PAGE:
No decision about H-4 visas is final until the rulemaking process is completed, a senior US official has said, days after over 100 lawmakers urged the Trump administration to continue granting work authorisation to certain dependent spouses of non-immigrant workers holding H-1B visas, the most sought-after among Indian IT professionals.
The Trump administration is planning to revoke a rule that makes spouses of thousands of immigrant workers eligible to work while in the US, a move that could have a devastating impact on tens of thousands of Indians.
H-4 is issued to the spouse of H-1B visa holders, a significantly large number of whom are high-skilled professionals from India. They had obtained work permits under a special order issued by the previous Obama administration.
The move to end the Obama-era rule could have an impact on more than 70,000 H-4 visas holders, who have work permits.
"No decision about H-4 visas is final until the rulemaking process is completed," Philip Smith, a US Citizenship and Immigration Services (USCIS) spokesperson told PTI.
This comes days after more than 130 influential lawmakers wrote a letter to the US Homeland Security Secretary not to rescind the Obama administration's decision to provide work authorisation to certain categories of H-4 visas, which are mainly spouses of H-1B visas.
All indications so far, including the Spring Agenda, reveal that the Trump administration is planning to end the Obama-era rule allowing spouses of H1-B visa holders to work legally in the US.
Smith said the agency is considering a number of policy and regulatory changes to carry out the President's Buy American, Hire American Executive Order, including a thorough review of employment-based visa programmes.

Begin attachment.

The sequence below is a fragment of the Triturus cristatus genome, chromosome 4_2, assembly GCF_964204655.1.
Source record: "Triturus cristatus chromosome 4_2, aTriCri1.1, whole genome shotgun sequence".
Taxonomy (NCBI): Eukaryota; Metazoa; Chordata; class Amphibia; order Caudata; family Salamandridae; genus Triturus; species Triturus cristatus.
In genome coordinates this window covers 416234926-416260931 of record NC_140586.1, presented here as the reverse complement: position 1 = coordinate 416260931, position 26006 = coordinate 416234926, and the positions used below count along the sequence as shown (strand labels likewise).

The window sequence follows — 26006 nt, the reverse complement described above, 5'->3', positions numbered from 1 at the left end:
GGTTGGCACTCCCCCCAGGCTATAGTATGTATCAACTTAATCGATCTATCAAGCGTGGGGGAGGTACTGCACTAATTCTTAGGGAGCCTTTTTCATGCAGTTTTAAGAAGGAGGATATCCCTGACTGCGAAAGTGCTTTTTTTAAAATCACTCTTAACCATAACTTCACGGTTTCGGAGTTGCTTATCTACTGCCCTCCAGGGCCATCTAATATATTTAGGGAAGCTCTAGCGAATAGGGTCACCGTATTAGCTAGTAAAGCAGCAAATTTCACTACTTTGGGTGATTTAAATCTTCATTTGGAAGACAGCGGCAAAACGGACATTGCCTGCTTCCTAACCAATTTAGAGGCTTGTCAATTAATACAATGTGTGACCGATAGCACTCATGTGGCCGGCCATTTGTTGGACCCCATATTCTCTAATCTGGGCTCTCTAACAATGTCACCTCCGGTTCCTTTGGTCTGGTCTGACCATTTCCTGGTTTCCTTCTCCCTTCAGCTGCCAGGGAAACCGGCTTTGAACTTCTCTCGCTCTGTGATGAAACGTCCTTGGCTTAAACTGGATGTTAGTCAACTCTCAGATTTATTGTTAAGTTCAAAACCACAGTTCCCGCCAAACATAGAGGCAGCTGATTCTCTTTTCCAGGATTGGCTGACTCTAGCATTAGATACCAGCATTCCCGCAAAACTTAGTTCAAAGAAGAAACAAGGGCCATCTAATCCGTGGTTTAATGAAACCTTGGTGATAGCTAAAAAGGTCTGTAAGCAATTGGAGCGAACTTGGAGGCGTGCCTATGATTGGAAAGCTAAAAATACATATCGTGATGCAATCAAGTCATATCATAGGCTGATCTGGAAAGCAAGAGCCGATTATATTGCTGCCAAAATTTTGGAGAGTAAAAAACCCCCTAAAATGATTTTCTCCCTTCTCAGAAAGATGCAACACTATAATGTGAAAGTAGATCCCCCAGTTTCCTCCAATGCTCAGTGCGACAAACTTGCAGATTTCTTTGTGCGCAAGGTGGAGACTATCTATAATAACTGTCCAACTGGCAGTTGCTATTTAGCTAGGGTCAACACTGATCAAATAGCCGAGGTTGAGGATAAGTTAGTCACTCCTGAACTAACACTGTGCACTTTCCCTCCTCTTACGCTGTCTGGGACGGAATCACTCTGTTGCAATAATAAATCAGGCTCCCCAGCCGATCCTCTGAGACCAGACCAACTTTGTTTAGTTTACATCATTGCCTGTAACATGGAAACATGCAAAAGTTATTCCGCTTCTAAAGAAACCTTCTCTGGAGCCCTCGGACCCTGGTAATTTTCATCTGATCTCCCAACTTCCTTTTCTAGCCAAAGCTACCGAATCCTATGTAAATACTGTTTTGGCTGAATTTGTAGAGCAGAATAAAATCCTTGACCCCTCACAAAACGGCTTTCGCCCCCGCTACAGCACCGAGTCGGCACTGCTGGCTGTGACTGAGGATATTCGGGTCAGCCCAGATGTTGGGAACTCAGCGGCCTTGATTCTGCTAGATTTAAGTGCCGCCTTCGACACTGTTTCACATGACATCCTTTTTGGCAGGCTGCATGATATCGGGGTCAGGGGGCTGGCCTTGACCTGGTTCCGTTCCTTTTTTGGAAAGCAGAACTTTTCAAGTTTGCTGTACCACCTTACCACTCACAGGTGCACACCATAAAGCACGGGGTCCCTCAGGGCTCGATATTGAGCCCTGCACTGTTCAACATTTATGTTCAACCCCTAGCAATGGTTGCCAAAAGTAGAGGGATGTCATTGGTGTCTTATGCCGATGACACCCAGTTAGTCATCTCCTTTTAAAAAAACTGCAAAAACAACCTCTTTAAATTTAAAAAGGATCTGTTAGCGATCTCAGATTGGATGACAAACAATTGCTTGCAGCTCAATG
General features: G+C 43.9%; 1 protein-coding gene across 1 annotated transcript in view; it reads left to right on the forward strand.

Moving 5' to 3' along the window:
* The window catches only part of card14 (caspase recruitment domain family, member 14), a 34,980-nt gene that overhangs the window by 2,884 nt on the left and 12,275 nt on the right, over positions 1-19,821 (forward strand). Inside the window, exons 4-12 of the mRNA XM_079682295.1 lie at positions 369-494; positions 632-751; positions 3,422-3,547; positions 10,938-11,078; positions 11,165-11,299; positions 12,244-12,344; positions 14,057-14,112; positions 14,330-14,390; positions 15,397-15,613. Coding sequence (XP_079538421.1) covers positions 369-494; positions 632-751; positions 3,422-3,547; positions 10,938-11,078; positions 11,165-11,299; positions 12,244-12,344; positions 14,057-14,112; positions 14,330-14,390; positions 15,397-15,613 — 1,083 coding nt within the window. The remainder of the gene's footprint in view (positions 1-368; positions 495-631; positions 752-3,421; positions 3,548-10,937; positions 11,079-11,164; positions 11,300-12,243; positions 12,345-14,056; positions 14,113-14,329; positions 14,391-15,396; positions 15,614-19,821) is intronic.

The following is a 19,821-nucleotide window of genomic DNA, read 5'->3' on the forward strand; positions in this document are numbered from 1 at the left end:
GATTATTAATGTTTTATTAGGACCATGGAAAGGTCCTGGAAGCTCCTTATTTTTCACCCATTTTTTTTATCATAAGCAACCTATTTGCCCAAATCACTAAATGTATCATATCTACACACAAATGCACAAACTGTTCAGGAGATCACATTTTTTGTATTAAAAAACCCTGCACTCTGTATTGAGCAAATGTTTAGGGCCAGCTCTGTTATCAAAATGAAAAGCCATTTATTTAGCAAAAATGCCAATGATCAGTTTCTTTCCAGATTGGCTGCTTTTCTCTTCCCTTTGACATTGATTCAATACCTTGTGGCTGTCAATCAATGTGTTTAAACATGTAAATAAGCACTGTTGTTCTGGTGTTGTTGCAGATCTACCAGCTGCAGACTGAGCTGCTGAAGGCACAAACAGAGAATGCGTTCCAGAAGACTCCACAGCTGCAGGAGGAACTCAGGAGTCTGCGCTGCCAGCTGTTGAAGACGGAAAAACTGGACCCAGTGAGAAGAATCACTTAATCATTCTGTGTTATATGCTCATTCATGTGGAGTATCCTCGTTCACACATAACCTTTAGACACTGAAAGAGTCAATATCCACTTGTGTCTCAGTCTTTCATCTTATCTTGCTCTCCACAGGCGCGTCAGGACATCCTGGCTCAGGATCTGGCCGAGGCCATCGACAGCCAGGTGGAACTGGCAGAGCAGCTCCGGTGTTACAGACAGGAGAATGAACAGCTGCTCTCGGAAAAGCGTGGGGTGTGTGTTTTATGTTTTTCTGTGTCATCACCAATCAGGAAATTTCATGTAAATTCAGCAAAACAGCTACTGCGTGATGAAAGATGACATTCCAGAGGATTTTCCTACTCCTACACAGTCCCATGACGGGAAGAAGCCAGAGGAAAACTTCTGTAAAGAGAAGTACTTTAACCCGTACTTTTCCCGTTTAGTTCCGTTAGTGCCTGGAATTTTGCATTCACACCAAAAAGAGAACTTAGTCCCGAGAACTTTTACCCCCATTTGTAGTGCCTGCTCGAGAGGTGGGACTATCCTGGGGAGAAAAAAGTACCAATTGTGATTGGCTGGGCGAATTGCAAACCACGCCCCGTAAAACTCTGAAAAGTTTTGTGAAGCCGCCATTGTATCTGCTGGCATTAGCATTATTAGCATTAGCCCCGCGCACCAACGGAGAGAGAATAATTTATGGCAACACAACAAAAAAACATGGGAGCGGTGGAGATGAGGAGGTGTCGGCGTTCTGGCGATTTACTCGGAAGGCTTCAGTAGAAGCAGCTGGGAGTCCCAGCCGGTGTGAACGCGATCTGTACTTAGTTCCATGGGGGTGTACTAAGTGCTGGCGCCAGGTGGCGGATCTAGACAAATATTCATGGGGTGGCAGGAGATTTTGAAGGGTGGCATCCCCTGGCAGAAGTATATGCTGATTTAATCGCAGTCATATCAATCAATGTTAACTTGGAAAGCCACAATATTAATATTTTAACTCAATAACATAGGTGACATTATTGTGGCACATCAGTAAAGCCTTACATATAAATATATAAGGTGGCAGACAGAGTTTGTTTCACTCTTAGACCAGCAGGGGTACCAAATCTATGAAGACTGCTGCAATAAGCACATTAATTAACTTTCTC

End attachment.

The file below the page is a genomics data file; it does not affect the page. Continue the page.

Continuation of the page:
The USCIS is focused on ensuring the integrity of the immigration system and protecting the interests of the US workers, and is committed to reforming employment-based immigration programmes so they benefit the American people to the greatest extent possible, he said.
He was responding to questions on the letter to the Homeland Security Secretary Kirstjen Nielsen signed by more than 130 lawmakers in this regard.
"The opportunity for H-4 visa holders to work has made our economy stronger, while providing relief and economic support to thousands of spouses, mostly women, who have resided in the United States for years," the letter said.
"Many are on the path to permanent residency and would already be permanent residents if not for the decades-long employment backlogs. Rescinding the rule will hurt the competitiveness of US employers and the US economy, as well as H-4 accompanying spouses and their families. We strongly urge you to reconsider this action," the lawmakers wrote.